criminalization of explicit and tacit assistance to terrorism in domestic laws and bringing violators of such laws to justice (operative paragraph 2(e);
accede as soon as possible to the relevant international conventions and protocols relating to terrorism (operative paragraph 3 (d) ) (Haitham Manna.2004/https://haythammanna.net/human-rights-and-terrorism/)
Kofi Annan - Secretary-General of the United Nations at the time - expressed his fear that the war on terrorism would be at the expense of human rights when he told the Counter-Terrorism Committee; that:
“It must be clear to everyone that there is no bartering effective efforts to combat terrorism and protect human rights; on the contrary, I believe that in the long run we will realize that human rights, along with democracy and social justice, constitute one of the best ways to ensure protection against terrorism. Human rights are within the main competences of this Council... Rather, they fall on the shoulders of other bodies of the United Nations, which should not leave their work to duplication.
Rather, there is a need to take into account the experiences of these bodies and to ensure that the measures they take do not diminish human rights or provide others with an excuse to take such action.”
There is no doubt that what is known as the “war against terrorism” has brought the world into an absurd phase, the unknowns of which are difficult to predict. Contrary to the well-known modern technology wars (Iraq and Kosovo), this crisis strongly reconsiders the concept of security at the expense of freedom; As is well known in the humanities, security is not a state, but rather a relationship to the self and the other, a relationship with the world and a perception of this world; Such a relationship cannot be built in an emergency situation and with an emergency mentality; And when this is the case, and the declaration of a state of emergency becomes universal and not only within the walls of a small political entity, there is a victory for arrogance over justice and the concept of superiority at the expense of the idea of human equality; There is no doubt that this emergency mentality will govern the last steps in the anti-terror agreement, while making the politician stifle the human rights defender in a very dangerous issue.
For that; It should be mentioned here; that there is an international recognition according to which every state is legally obligated to refrain from any repressive act that deprives people of their right to self-determination, freedom, independence and the basics of living; On this basis, it is legitimate for people to resist this repressive act. There is no doubt that considering settlement a crime against humanity in the Rome Statute of the International Criminal Court makes the people of Palestine a people struggling to stop a crime of this seriousness through their legitimate struggle (Haitham Manna/https://haythammanna.net/human-rights-and-terrorism/).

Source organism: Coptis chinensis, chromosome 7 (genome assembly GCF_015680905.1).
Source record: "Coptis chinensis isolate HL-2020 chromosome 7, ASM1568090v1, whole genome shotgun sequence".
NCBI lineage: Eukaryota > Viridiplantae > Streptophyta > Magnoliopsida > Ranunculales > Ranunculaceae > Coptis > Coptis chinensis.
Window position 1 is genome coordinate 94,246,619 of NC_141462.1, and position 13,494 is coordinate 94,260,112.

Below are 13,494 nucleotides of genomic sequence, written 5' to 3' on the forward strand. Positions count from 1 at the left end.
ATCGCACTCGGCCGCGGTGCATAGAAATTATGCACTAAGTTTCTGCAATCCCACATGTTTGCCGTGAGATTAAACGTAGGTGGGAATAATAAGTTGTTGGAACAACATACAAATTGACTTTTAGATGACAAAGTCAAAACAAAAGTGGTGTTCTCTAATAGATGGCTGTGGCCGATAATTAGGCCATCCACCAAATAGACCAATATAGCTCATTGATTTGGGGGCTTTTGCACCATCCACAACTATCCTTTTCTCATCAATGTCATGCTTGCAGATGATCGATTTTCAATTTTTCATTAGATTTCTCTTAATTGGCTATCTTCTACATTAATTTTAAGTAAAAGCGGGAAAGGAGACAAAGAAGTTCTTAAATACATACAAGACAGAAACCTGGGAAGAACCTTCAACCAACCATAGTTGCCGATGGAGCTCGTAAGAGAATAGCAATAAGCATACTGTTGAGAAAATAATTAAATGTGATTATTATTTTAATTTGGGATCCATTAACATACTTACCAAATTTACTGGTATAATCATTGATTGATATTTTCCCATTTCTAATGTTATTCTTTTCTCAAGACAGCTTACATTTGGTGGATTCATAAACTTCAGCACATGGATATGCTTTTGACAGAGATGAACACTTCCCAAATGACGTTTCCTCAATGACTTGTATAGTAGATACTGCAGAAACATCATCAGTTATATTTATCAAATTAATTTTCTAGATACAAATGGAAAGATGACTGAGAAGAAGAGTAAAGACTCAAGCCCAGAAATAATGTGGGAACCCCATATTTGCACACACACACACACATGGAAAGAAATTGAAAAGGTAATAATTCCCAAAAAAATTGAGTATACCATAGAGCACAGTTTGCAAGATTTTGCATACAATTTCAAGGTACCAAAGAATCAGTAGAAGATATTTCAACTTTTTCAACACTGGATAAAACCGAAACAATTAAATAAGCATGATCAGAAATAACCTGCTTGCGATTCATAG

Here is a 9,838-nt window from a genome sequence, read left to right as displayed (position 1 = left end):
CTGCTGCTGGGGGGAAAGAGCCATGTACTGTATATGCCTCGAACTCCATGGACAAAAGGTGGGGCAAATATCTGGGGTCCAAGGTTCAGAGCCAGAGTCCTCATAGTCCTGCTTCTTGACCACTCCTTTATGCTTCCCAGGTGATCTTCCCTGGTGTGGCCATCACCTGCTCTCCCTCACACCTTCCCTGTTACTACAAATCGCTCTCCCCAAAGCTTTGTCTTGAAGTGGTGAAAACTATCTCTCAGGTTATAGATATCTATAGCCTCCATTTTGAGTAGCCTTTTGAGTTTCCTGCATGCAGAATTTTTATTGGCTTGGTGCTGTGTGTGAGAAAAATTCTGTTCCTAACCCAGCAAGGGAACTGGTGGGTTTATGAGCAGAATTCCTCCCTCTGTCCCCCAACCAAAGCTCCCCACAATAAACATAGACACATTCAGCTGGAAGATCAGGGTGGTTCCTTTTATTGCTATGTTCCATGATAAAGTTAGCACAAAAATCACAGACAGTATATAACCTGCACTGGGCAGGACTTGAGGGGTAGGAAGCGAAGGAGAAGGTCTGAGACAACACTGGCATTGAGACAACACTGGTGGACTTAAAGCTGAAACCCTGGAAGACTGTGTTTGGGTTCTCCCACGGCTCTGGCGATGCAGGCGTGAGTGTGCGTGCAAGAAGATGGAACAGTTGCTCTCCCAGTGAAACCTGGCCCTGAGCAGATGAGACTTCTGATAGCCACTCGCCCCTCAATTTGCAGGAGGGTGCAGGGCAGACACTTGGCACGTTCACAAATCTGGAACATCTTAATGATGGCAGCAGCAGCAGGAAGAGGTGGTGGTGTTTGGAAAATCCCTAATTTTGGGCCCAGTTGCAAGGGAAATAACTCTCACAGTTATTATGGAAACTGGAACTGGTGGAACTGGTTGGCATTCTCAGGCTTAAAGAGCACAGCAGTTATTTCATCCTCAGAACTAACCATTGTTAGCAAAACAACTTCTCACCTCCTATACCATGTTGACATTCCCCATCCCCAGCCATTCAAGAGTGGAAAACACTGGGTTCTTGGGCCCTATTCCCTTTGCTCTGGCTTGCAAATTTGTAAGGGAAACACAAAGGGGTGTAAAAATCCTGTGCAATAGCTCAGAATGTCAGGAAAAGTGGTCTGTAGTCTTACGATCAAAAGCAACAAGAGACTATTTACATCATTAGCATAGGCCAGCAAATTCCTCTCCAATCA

It has been demonstrated to us through this study; International humanitarian law is based on the principle of distinguishing between combatants who lead hostilities during armed conflicts within the framework of their mission, and civilians who are presumed not to take a direct part in the hostilities, and who therefore have the right to enjoy full protection from attack, and lose that protection only if they participate” Direct participation in hostilities”; In this regard, the International Committee of the Red Cross, after years of discussions and studies at the expert level, issued an “interpretive document” aimed at clarifying the concept of direct participation in hostilities and its consequences under international humanitarian law; but as a supplementary measure dictated by necessity; Whereas, the Geneva Conventions and their Additional Protocols; It did not clarify what behavior constitutes direct participation in military operations; But these were not the last obstacles in the way of securing protection for civilians and civilian objects; In modern armed conflicts, new facets of challenges have emerged.
But in any case, the development that the international organization has known in the field of human protection, especially during armed conflicts, has developed significantly, despite the presence of some violations and some abuses committed by the major powers, led by the United States of America, as well as Israel, that is why the international community has recognized the criminal responsibility of states, because some violations are evaded by individuals on the grounds that their criminal acts are attributed to the state to which they belong in the context of combating terrorism or in the framework of combating aggression and invoking the preservation of international peace and security.
Where we conclude that it appears that there are legal rules that address the issue of protecting civilians and the existence of mechanisms to ensure their protection, but this does not prevent us from referring to some recommendations, the most important of which are:
-Finding accurate criteria to distinguish between civilians and military personnel, in light of a clear definition of civilians
-Establishing a special court to look into and extend oversight over all issues of international humanitarian law.